Jonathan Liit, Land & Building Investment Management (L & B) investor based in Connecticut, has been vocal in advocating for change in real estate companies for years. Currently, he is focusing on Gaming and Leisure Properties Inc. (NASDAQ: GLPI) and Vici Properties (NYSE” VICI). Litt wants the two to consider a deal or even a merger.

According to the Wall Street Journal, Liit has been speaking with Gaming and Leisure executives about a possible merger between the two companies. On Wednesday, Liit posted on Twitter that L & B has a significant investment in GLP and that the company has a strong position.

Recently, GLP has become an attractive hedge fund among investors, and it has been rumored that L & B has been buying stock in the gaming investment company right from the start of 2019. However, by the Q3 of this financial year, L & B has not been among the top investors in GLP.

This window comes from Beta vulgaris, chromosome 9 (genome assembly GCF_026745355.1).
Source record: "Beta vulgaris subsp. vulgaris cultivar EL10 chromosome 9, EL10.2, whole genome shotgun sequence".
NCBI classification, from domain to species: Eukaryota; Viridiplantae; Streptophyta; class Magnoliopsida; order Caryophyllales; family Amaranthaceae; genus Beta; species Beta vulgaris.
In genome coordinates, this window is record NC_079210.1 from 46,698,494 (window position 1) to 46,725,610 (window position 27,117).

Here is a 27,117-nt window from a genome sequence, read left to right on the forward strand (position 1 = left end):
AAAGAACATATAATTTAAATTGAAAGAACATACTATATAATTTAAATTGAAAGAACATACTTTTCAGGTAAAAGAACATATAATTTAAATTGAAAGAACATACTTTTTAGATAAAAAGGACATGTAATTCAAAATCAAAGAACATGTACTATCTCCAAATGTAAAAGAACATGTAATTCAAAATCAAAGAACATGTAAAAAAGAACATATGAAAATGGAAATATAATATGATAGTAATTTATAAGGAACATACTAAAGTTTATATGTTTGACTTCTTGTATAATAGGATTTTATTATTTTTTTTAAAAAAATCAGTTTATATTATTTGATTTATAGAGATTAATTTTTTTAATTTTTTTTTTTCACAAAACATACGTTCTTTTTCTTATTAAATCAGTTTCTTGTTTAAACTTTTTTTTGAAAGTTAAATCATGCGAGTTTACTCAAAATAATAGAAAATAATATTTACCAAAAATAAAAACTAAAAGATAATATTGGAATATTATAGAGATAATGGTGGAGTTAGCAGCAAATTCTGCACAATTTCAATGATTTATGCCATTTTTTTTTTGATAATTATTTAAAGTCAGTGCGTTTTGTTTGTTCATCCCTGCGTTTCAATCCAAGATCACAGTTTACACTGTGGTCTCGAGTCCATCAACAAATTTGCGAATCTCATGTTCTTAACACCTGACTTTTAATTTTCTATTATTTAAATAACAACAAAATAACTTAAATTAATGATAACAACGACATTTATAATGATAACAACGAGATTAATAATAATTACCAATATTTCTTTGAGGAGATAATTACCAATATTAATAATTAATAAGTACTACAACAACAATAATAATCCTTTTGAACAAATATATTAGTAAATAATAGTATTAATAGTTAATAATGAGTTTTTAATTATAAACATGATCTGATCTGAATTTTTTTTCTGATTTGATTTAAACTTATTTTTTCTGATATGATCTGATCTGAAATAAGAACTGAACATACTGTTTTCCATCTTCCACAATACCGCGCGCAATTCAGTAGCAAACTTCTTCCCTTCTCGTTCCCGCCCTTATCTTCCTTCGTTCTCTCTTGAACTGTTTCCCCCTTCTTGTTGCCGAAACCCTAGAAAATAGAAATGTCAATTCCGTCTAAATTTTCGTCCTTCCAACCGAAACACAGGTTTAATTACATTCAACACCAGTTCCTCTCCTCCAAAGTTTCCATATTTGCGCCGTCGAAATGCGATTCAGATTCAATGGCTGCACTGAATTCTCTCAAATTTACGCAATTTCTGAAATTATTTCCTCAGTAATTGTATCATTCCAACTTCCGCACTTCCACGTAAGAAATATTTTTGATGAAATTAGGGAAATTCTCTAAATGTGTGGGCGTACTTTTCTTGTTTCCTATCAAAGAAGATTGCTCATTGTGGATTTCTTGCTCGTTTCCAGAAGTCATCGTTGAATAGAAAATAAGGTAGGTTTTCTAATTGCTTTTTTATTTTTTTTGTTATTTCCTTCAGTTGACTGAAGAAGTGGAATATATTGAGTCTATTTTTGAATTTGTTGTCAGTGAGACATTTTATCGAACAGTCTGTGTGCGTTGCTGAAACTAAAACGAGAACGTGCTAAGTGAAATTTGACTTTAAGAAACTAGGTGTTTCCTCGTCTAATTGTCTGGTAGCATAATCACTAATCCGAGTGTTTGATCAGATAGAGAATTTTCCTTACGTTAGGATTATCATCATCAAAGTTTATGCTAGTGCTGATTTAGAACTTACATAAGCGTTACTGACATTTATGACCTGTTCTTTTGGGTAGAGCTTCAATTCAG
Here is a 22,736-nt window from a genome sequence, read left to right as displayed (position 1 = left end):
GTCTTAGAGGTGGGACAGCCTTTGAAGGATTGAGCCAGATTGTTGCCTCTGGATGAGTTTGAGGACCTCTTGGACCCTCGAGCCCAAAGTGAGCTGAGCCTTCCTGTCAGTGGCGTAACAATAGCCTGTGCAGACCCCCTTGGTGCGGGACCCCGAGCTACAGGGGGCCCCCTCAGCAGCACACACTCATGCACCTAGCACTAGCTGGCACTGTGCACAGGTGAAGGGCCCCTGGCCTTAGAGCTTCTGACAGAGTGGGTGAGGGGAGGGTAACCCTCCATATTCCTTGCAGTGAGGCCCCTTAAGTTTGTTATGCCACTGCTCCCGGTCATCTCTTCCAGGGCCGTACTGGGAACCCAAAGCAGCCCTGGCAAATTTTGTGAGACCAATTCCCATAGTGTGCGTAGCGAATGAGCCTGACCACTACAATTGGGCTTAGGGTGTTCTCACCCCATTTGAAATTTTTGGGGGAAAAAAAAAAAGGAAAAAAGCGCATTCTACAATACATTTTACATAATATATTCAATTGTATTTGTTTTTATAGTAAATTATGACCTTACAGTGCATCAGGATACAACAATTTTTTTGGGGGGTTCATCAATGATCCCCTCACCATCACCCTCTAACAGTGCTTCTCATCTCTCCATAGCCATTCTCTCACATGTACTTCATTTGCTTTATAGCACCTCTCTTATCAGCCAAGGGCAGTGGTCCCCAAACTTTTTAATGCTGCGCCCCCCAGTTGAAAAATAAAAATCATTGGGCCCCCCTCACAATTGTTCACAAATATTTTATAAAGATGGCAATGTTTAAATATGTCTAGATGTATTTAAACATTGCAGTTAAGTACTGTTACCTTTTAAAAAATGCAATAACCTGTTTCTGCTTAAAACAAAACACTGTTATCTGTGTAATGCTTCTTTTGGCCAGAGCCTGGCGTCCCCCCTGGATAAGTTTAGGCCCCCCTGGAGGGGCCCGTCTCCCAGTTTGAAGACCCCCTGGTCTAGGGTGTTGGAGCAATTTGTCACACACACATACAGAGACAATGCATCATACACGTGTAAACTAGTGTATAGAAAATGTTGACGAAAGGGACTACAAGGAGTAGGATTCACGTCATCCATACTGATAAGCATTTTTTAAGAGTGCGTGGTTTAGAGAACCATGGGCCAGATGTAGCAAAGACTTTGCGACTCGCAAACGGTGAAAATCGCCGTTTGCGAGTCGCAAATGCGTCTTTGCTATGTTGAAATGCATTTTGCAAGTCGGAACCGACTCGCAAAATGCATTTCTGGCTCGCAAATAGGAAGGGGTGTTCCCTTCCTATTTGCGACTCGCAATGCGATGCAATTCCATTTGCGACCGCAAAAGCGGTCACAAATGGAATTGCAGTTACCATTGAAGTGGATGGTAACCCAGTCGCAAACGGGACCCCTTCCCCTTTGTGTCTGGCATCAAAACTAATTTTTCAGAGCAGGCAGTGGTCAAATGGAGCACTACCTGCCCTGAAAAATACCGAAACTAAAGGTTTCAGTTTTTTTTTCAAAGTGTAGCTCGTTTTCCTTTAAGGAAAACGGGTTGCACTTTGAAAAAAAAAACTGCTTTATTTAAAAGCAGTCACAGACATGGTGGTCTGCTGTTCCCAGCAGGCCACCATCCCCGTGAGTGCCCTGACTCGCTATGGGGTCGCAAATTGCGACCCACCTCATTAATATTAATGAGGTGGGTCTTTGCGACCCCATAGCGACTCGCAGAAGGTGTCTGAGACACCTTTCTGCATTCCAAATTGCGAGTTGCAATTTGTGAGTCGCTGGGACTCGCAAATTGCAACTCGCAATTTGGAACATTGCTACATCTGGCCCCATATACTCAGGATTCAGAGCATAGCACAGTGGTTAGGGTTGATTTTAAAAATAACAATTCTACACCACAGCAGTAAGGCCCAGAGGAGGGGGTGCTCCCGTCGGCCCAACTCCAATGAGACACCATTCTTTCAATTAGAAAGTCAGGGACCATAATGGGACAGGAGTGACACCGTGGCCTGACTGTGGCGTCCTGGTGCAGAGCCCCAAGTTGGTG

Creating Giant

MGM Growth Properties, Vici, and GLP are the only gaming real estate investment trusts (REITs). If the merger of GLP and Vici become successful, it would create the industry mover.

Penn National Gaming established GLP as the first REIT. Currently, GLP owns 46 properties in 16 states. Some of its properties include Tropicana in Atlantic City and five casinos in Louisiana. Eldorado and Penn National are GLP’s largest tenants. On the other hand, Vici was born as a spin-off from Caesars Entertainment in 2017 when the company wanted to raise cash to evade bankruptcy. The company is based in New York and is rapidly adding properties in other states, which include Missouri, Ohio, and West Virginia.

According to, Vici’s other real assets include Caesars Palace on Las Vegas, Caesars casino on Atlantic City Boardwalk, Harrah’s properties, among others. Its main tenants are Century and Caesars. Based on the current market, capitalization, GLP, and Vici have $20.70 billion worth of capital. According to Liit, a merger between the two will result in a growth of about 20 to 25 percent and will reduce the market concentration of both companies.